Of course, this all changes once the dying light finally fizzles out and the dark of night takes hold of Harran. This is when a unique brand of incredibly fast and dangerous infected emerge from their daytime hibernation, transforming Dying Light into a tense stealth game. As you creep through the pitch black darkness (and I mean that literally, you can’t see anything without a flashlight) you’ll want to avoid the vision cones of these nasty buggers. If they do happen to spot you, then the chase is on. They’re faster than you are so you have these moments where you’re frantically looking left and right, trying to find something to climb up; the night time superbly emphasising the significance of Dying Light’s parkour. With the press of a button you can also look behind you to see an ever increasing horde hot on your heels, which is generally quite terrifying. I can’t recall another zombie game that has elicited thrills such as these. There’s even a risk/reward aspect at play, too. While the night may be substantially more dangerous, it doubles the amount of XP you can earn, forcing you to choose between staying out with its deadliest creatures or hunkering down for the night in one of the many safe houses dotted around the city.

2674845-dyinglight_bethezombie_02

And despite my grievances with the combat progression, the levelling system is actually rather excellent. You essentially earn XP as you perform certain things, be it climbing, fighting or completing missions, with a separate skill tree for each. With the parkour you’ll feel this gradual advancement as you not only begin to move faster and jump higher, but start incorporating rolls, slides and a grappling hook into your freerunning arsenal. You’ll need it, too, because without a fast travel option you’re going to be spending a lot of time traversing from one side of Harran to the next.

“The core narrative is naff, of course, full of predictable clichés, terrible character development and plenty of unearned attempts at tugging on those heartstrings”I wish I could say the missions are fantastic once you get there but, well… they’re not. In a lot of ways Dying Light actually escapes the dreaded open-world fatigue with a map that’s refreshingly spacious, thankfully refraining from stuffing every inch of its frame with markers for nebulous mediocrity. The ones that are here are, however, fairly boilerplate, usually consisting of simple fetch quests given to you by the many denizens of Harran. They’re certainly more considered than those you might expect to find in a game like this, often having you visit multiple locations in one fell swoop – like going from a bunch of drug stores to a pizza restaurant – but you’ll still just be picking stuff up once you get there. I can’t begrudge this mission design too much because of the exploration it creates, especially since there’s something cathartic about raiding apartments and shops for the supplies you need to craft weapons and items. I just wish they had more interesting tales to tell beyond “go there and do this”.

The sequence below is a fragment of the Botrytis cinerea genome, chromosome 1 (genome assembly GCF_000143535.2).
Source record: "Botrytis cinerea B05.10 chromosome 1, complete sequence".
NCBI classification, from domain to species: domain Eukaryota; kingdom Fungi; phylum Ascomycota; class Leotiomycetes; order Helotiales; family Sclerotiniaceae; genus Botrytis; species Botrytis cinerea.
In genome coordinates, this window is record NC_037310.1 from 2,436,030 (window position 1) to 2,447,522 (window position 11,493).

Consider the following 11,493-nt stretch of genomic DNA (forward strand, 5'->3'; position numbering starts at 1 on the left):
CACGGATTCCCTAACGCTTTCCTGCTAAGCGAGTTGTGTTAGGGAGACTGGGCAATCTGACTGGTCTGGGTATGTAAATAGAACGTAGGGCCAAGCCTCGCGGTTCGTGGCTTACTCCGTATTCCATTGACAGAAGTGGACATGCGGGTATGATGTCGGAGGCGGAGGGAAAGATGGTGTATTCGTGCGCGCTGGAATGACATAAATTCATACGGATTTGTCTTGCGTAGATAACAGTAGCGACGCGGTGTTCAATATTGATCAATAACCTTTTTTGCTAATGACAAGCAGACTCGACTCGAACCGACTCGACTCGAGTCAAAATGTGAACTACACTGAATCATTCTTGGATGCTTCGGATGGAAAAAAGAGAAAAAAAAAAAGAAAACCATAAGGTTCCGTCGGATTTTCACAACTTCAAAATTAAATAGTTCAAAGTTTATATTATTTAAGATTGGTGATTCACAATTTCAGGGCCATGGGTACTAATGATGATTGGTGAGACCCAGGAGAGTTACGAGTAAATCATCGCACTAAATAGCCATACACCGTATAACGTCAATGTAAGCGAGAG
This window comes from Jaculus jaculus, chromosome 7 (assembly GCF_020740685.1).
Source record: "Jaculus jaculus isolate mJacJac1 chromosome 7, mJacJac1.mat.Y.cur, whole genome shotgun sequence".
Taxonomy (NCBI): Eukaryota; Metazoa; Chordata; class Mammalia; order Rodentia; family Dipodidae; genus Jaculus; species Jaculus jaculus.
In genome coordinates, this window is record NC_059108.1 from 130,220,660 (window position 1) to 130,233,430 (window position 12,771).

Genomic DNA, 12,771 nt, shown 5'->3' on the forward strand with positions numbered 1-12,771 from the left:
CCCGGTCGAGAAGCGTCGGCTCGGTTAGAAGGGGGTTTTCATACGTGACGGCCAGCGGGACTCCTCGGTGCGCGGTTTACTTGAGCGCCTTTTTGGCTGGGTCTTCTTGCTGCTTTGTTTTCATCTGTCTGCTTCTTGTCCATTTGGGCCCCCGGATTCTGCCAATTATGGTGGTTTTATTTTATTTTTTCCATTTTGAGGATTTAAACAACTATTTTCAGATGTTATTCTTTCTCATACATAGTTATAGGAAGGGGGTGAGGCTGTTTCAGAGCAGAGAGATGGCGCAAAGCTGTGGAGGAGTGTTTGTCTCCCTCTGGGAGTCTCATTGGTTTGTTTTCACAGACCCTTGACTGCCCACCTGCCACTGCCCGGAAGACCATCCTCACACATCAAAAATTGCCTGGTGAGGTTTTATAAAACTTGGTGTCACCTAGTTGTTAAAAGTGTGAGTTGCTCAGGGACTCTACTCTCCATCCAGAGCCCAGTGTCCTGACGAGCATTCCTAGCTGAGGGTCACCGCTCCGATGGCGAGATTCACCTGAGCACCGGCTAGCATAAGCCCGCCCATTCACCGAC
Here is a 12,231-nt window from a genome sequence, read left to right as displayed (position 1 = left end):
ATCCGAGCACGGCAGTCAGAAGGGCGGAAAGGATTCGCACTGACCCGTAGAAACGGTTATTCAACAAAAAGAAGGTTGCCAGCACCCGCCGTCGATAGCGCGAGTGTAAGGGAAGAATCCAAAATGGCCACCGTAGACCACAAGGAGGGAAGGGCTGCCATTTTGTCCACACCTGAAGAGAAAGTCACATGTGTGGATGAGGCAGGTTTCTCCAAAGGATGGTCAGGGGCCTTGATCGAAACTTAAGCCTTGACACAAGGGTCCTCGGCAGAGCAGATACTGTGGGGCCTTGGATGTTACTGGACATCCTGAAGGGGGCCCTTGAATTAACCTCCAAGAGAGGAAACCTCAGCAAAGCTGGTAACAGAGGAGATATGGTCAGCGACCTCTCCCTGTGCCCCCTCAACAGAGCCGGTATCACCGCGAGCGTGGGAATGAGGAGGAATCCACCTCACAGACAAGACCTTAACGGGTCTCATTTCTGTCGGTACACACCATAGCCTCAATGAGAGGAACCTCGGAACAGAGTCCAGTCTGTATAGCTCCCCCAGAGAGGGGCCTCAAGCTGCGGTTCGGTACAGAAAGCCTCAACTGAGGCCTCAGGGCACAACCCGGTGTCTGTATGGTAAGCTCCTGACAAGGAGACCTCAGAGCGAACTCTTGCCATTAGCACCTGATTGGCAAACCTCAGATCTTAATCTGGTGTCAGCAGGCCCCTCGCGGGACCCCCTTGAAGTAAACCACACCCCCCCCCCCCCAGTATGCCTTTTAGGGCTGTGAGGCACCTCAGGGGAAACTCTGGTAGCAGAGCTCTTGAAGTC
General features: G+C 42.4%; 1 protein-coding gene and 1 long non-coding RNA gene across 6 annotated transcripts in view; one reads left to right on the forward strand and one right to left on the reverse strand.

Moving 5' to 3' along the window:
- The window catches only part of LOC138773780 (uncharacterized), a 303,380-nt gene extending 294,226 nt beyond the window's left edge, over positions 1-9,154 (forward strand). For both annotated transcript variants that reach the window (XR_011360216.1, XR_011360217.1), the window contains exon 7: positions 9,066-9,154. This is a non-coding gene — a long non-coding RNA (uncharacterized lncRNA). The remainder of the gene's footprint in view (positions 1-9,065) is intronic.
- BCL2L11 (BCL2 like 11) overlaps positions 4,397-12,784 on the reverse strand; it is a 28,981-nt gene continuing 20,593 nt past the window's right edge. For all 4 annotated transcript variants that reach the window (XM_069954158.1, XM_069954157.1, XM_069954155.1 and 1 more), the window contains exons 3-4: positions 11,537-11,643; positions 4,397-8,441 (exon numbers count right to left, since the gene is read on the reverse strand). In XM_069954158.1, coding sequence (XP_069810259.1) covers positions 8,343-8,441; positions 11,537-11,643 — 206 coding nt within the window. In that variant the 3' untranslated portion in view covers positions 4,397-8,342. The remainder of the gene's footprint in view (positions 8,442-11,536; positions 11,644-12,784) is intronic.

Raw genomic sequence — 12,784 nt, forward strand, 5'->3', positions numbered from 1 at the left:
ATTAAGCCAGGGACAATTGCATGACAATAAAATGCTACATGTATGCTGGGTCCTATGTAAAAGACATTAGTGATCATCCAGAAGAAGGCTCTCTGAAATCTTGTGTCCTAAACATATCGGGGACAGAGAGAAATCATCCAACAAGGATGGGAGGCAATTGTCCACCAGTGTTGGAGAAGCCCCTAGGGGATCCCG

The plight of Harran seems like the perfect setting for telling self-contained stories about these survivors and how they’ve built up a society within the confines of an overrun city, but Dying Light never goes that far. The core narrative is naff, of course, full of predictable clichés, terrible character development and plenty of unearned attempts at tugging on those heartstrings. You play as generic white man Kyle Crane, an agent for “the man”. It takes barely an hour before he’s conflicted about all the evil things he’s being told to do but then does anyway, before eventually deciding he’s had enough of doing evil things and decides to do good things instead. That’s about the extent of his arc. And there’s so, so much of it. Everyone wants to talk to you and they all babble on for absolutely ages. The text in the corner of the screen telling you what button to press if you want to skip a cutscene is perpetually tempting, you’re best just pressing it so you can get back to the good stuff.

Dying-Light-Side-Quest-Firebug

Speaking of which, the two-to-four player co-op is as fun as you can imagine (if you’re imagining something like Far Cry 4), layering some competitive challenges on top to spruce things up between friends. There’s also an asymmetric multiplayer mode where one person can take control of a special infected to hunt down other players and zap around the city like Spider-Man, while the humans attempt to destroy its zombie nests to win. It’s a decent throw-away mode that you’ll probably try once and then never come back to again.

And there’s that inconsistency again. In a lot of ways Dying Light feels like the cobbled together weapons you so often craft; a game stitched together with the scavenged bits and pieces of its contemporaries. And like those weapons, as cumbersome and dull as it may sometimes be, there’s no denying the enjoyment its various pieces can occasionally conjure. It’s a shame those moments aren’t more frequent, though, because I really wanted to like Dying Light more than I did. I still wouldn’t hesitate to recommend it if you’re in need of some schlocky fun, there are just some caveats clutching on to this recommendation that even a bloody hatchet won’t fix.

6 out of 10

The author of this fine article

is a Senior Staff Writer at Thunderbolt, having joined in June 2008. Get in touch on Twitter @richardwakeling.

Gentle persuasion

Like chit chat? Join the forum.